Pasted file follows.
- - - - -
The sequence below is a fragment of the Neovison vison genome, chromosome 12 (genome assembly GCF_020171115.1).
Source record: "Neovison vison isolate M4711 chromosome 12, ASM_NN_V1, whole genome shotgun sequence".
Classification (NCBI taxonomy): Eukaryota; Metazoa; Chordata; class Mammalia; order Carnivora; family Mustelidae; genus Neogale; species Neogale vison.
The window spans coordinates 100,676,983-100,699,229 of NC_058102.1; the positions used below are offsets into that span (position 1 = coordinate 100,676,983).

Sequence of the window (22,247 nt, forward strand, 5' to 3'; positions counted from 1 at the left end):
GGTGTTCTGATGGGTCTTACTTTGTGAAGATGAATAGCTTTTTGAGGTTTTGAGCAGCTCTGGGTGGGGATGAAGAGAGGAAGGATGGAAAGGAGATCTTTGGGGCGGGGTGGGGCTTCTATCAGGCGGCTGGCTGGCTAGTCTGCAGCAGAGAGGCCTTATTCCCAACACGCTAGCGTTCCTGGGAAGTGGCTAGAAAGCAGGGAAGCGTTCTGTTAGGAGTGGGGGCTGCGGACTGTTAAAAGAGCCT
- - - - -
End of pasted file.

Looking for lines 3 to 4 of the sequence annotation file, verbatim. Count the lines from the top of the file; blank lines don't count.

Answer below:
Classification (NCBI taxonomy): Eukaryota; Metazoa; Chordata; class Mammalia; order Carnivora; family Mustelidae; genus Neogale; species Neogale vison.
The window spans coordinates 100,676,983-100,699,229 of NC_058102.1; the positions used below are offsets into that span (position 1 = coordinate 100,676,983).